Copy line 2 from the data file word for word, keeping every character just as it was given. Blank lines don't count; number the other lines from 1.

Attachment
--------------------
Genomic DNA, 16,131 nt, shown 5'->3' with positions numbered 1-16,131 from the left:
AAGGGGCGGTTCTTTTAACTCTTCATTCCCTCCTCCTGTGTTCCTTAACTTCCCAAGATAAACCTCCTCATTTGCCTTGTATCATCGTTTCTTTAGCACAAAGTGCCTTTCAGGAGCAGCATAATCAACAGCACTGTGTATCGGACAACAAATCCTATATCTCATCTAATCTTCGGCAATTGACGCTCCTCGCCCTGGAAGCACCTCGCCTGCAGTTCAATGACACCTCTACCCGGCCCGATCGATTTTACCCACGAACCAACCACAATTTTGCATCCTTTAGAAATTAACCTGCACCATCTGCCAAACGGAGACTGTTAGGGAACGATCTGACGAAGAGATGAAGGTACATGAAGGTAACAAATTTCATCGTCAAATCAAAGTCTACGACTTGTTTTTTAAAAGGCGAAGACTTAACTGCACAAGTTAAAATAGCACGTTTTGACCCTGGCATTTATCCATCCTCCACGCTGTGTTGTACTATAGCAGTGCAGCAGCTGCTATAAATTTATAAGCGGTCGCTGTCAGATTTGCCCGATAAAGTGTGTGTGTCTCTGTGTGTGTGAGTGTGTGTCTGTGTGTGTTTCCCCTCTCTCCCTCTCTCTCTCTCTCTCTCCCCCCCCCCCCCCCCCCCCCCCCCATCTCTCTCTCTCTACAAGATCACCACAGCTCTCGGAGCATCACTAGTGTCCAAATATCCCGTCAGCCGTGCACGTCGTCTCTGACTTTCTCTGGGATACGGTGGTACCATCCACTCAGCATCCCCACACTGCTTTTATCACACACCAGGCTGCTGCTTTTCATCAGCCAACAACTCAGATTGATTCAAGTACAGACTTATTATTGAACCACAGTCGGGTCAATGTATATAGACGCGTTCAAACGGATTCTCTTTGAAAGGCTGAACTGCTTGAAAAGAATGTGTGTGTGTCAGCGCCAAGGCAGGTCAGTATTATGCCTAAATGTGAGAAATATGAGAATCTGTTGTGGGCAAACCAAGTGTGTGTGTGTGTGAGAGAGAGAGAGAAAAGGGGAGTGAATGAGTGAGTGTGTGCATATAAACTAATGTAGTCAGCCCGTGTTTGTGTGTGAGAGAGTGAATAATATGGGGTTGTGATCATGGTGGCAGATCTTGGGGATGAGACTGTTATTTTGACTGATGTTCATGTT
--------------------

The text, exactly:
AAGGGGCGGTTCTTTTAACTCTTCATTCCCTCCTCCTGTGTTCCTTAACTTCCCAAGATAAACCTCCTCATTTGCCTTGTATCATCGTTTCTTTAGCACAAAGTGCCTTTCAGGAGCAGCATAATCAACAGCACTGTGTATCGGACAACAAATCCTATATCTCATCTAATCTTCGGCAATTGACGCTCCTCGCCCTGGAAGCACCTCGCCTGCAGTTCAATGACACCTCTACCCGGCCCGATCGATTTTACCCACGAACCAACCACAATTTTGCATCCTTTAGAAATTAACCTGCACCATCTGCCAAACGGAGACTGTTAGGGAACGATCTGACGAAGAGATGAAGGTACATGAAGGTAACAAATTTCATCGTCAAATCAAAGTCTACGACTTGTTTTTTAAAAGGCGAAGACTTAACTGCACAAGTTAAAATAGCACGTTTTGACCCTGGCATTTATCCATCCTCCACGCTGTGTTGTACTATAGCAGTGCAGCAGCTGCTATAAATTTATAAGCGGTCGCTGTCAGATTTGCCCGATAAAGTGTGTGTGTCTCTGTGTGTGTGAGTGTGTGTCTGTGTGTGTTTCCCCTCTCTCCCTCTCTCTCTCTCTCTCTCCCCCCCCCCCCCCCCCCCCCCCCCATCTCTCTCTCTCTACAAGATCACCACAGCTCTCGGAGCATCACTAGTGTCCAAATATCCCGTCAGCCGTGCACGTCGTCTCTGACTTTCTCTGGGATACGGTGGTACCATCCACTCAGCATCCCCACACTGCTTTTATCACACACCAGGCTGCTGCTTTTCATCAGCCAACAACTCAGATTGATTCAAGTACAGACTTATTATTGAACCACAGTCGGGTCAATGTATATAGACGCGTTCAAACGGATTCTCTTTGAAAGGCTGAACTGCTTGAAAAGAATGTGTGTGTGTCAGCGCCAAGGCAGGTCAGTATTATGCCTAAATGTGAGAAATATGAGAATCTGTTGTGGGCAAACCAAGTGTGTGTGTGTGTGAGAGAGAGAGAGAAAAGGGGAGTGAATGAGTGAGTGTGTGCATATAAACTAATGTAGTCAGCCCGTGTTTGTGTGTGAGAGAGTGAATAATATGGGGTTGTGATCATGGTGGCAGATCTTGGGGATGAGACTGTTATTTTGACTGATGTTCATGTT